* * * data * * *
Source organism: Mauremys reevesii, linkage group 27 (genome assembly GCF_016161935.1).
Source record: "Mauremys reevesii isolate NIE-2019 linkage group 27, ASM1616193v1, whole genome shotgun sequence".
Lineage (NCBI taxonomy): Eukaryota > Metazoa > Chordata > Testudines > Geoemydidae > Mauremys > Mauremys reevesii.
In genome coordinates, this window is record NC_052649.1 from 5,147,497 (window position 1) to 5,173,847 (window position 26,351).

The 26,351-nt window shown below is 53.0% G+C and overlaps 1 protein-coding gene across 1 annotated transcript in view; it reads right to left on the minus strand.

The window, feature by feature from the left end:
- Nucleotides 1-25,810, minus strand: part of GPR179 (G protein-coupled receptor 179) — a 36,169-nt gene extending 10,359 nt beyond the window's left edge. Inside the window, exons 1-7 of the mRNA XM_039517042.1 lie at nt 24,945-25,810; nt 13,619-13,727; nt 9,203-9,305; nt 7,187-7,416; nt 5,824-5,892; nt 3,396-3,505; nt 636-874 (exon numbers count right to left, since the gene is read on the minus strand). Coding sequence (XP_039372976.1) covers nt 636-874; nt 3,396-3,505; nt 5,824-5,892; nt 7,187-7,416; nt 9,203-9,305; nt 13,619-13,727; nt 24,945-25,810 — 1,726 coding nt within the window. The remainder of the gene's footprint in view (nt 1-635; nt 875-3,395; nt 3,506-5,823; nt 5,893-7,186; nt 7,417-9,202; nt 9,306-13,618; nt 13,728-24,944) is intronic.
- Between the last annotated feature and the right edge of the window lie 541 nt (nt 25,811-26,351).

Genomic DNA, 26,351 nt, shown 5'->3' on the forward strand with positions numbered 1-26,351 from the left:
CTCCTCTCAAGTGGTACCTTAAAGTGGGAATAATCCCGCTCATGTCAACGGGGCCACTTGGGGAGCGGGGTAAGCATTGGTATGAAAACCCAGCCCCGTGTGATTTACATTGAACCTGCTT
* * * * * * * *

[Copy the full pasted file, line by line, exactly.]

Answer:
Source organism: Mauremys reevesii, linkage group 27 (genome assembly GCF_016161935.1).
Source record: "Mauremys reevesii isolate NIE-2019 linkage group 27, ASM1616193v1, whole genome shotgun sequence".
Lineage (NCBI taxonomy): Eukaryota > Metazoa > Chordata > Testudines > Geoemydidae > Mauremys > Mauremys reevesii.
In genome coordinates, this window is record NC_052649.1 from 5,147,497 (window position 1) to 5,173,847 (window position 26,351).

The 26,351-nt window shown below is 53.0% G+C and overlaps 1 protein-coding gene across 1 annotated transcript in view; it reads right to left on the minus strand.

The window, feature by feature from the left end:
- Nucleotides 1-25,810, minus strand: part of GPR179 (G protein-coupled receptor 179) — a 36,169-nt gene extending 10,359 nt beyond the window's left edge. Inside the window, exons 1-7 of the mRNA XM_039517042.1 lie at nt 24,945-25,810; nt 13,619-13,727; nt 9,203-9,305; nt 7,187-7,416; nt 5,824-5,892; nt 3,396-3,505; nt 636-874 (exon numbers count right to left, since the gene is read on the minus strand). Coding sequence (XP_039372976.1) covers nt 636-874; nt 3,396-3,505; nt 5,824-5,892; nt 7,187-7,416; nt 9,203-9,305; nt 13,619-13,727; nt 24,945-25,810 — 1,726 coding nt within the window. The remainder of the gene's footprint in view (nt 1-635; nt 875-3,395; nt 3,506-5,823; nt 5,893-7,186; nt 7,417-9,202; nt 9,306-13,618; nt 13,728-24,944) is intronic.
- Between the last annotated feature and the right edge of the window lie 541 nt (nt 25,811-26,351).

Genomic DNA, 26,351 nt, shown 5'->3' on the forward strand with positions numbered 1-26,351 from the left:
CTCCTCTCAAGTGGTACCTTAAAGTGGGAATAATCCCGCTCATGTCAACGGGGCCACTTGGGGAGCGGGGTAAGCATTGGTATGAAAACCCAGCCCCGTGTGATTTACATTGAACCTGCTT